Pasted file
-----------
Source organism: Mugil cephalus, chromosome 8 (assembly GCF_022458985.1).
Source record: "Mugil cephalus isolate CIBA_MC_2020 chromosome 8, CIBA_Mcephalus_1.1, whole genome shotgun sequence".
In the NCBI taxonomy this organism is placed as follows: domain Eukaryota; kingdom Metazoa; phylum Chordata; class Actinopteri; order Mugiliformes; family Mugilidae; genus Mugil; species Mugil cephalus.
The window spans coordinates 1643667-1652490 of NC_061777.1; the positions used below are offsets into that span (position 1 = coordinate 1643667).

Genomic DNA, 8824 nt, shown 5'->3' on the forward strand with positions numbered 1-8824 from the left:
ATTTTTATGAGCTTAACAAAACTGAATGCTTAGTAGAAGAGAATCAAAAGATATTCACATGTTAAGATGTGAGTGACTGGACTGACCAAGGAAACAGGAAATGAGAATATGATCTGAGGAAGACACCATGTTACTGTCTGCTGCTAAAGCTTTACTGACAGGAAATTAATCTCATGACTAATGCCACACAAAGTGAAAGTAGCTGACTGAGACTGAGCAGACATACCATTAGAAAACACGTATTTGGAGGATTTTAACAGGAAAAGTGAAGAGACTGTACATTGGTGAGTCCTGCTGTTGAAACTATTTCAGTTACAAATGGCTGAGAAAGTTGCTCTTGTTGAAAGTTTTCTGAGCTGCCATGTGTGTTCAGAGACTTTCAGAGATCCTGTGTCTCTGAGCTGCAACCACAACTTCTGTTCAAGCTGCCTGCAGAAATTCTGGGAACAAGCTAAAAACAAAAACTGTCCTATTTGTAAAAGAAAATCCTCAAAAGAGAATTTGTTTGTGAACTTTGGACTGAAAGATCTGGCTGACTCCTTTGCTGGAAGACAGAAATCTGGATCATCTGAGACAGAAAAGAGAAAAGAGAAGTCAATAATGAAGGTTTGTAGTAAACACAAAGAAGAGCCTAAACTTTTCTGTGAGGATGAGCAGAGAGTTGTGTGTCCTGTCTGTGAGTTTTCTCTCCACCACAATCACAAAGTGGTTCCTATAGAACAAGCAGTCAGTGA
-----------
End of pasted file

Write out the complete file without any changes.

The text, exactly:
Source organism: Mugil cephalus, chromosome 8 (assembly GCF_022458985.1).
Source record: "Mugil cephalus isolate CIBA_MC_2020 chromosome 8, CIBA_Mcephalus_1.1, whole genome shotgun sequence".
In the NCBI taxonomy this organism is placed as follows: domain Eukaryota; kingdom Metazoa; phylum Chordata; class Actinopteri; order Mugiliformes; family Mugilidae; genus Mugil; species Mugil cephalus.
The window spans coordinates 1643667-1652490 of NC_061777.1; the positions used below are offsets into that span (position 1 = coordinate 1643667).

Genomic DNA, 8824 nt, shown 5'->3' on the forward strand with positions numbered 1-8824 from the left:
ATTTTTATGAGCTTAACAAAACTGAATGCTTAGTAGAAGAGAATCAAAAGATATTCACATGTTAAGATGTGAGTGACTGGACTGACCAAGGAAACAGGAAATGAGAATATGATCTGAGGAAGACACCATGTTACTGTCTGCTGCTAAAGCTTTACTGACAGGAAATTAATCTCATGACTAATGCCACACAAAGTGAAAGTAGCTGACTGAGACTGAGCAGACATACCATTAGAAAACACGTATTTGGAGGATTTTAACAGGAAAAGTGAAGAGACTGTACATTGGTGAGTCCTGCTGTTGAAACTATTTCAGTTACAAATGGCTGAGAAAGTTGCTCTTGTTGAAAGTTTTCTGAGCTGCCATGTGTGTTCAGAGACTTTCAGAGATCCTGTGTCTCTGAGCTGCAACCACAACTTCTGTTCAAGCTGCCTGCAGAAATTCTGGGAACAAGCTAAAAACAAAAACTGTCCTATTTGTAAAAGAAAATCCTCAAAAGAGAATTTGTTTGTGAACTTTGGACTGAAAGATCTGGCTGACTCCTTTGCTGGAAGACAGAAATCTGGATCATCTGAGACAGAAAAGAGAAAAGAGAAGTCAATAATGAAGGTTTGTAGTAAACACAAAGAAGAGCCTAAACTTTTCTGTGAGGATGAGCAGAGAGTTGTGTGTCCTGTCTGTGAGTTTTCTCTCCACCACAATCACAAAGTGGTTCCTATAGAACAAGCAGTCAGTGA